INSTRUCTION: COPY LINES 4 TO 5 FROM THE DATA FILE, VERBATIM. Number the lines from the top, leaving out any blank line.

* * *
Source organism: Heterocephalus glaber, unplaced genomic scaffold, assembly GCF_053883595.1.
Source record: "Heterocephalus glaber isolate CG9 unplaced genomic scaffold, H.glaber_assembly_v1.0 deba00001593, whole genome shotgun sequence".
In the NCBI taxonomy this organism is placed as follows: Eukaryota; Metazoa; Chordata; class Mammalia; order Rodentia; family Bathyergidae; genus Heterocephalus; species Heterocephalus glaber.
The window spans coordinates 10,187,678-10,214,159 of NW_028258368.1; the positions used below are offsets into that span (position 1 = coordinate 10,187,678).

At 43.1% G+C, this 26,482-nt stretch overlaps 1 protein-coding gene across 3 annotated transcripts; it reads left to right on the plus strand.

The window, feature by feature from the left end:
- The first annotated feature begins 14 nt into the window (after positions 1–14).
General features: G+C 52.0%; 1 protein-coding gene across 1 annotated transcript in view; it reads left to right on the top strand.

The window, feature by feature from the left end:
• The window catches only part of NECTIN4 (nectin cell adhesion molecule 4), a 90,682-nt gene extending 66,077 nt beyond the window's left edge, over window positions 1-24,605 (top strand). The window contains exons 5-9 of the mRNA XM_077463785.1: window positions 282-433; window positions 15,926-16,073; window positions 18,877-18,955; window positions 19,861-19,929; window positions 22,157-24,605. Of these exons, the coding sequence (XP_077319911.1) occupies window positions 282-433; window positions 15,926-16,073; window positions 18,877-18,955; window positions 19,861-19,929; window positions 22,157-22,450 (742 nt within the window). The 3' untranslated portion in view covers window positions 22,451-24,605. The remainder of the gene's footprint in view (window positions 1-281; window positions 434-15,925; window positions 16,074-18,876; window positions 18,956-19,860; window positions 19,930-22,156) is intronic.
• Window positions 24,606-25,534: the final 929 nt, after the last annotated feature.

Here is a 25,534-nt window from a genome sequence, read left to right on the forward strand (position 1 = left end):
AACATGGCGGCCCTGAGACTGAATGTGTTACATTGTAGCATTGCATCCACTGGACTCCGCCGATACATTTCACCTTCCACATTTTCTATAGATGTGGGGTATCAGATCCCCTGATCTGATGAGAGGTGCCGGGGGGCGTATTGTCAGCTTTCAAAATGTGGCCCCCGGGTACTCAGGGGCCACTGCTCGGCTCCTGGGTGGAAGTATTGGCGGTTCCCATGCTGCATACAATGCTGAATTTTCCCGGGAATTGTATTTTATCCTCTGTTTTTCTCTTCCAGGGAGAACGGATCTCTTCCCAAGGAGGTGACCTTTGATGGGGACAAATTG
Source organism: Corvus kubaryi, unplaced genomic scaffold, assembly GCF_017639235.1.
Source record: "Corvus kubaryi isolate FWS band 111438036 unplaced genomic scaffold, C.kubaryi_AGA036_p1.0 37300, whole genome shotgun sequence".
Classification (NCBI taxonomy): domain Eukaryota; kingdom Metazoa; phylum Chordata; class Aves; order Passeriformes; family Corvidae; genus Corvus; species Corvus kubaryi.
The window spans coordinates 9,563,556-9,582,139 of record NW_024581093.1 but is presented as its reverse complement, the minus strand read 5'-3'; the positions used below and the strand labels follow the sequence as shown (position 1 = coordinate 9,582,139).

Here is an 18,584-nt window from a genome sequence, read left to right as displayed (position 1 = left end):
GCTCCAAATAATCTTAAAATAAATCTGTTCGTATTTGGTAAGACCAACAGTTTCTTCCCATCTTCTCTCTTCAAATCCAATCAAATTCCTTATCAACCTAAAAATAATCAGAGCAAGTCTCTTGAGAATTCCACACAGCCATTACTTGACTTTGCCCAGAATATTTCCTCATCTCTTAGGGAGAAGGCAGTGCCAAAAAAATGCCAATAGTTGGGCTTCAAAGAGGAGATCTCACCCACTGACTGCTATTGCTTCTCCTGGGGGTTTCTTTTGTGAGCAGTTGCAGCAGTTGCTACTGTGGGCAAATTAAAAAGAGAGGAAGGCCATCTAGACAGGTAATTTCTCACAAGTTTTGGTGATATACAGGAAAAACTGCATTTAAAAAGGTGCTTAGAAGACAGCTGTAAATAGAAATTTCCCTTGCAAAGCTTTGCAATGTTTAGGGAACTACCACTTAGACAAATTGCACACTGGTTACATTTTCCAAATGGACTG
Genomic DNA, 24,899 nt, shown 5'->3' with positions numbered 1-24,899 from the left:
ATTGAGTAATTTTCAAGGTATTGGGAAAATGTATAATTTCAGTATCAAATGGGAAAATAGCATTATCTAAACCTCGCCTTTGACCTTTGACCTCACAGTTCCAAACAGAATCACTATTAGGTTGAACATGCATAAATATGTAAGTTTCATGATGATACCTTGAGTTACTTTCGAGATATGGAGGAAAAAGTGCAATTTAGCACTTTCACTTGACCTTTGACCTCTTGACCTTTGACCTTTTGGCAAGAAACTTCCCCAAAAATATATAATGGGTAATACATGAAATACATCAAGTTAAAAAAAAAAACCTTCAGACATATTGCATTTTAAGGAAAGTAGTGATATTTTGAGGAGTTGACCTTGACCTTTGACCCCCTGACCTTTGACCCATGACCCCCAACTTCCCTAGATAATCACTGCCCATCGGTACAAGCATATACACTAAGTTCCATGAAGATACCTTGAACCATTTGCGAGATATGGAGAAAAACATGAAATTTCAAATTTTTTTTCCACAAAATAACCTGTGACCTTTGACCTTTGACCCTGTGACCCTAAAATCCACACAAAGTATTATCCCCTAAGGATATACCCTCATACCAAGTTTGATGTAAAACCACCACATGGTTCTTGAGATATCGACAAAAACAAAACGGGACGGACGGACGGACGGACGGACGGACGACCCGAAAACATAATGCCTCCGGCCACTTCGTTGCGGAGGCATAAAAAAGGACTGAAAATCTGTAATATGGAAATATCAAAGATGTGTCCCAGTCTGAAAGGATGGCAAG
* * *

The window spans coordinates 10,187,678-10,214,159 of NW_028258368.1; the positions used below are offsets into that span (position 1 = coordinate 10,187,678).

At 43.1% G+C, this 26,482-nt stretch overlaps 1 protein-coding gene across 3 annotated transcripts; it reads left to right on the plus strand.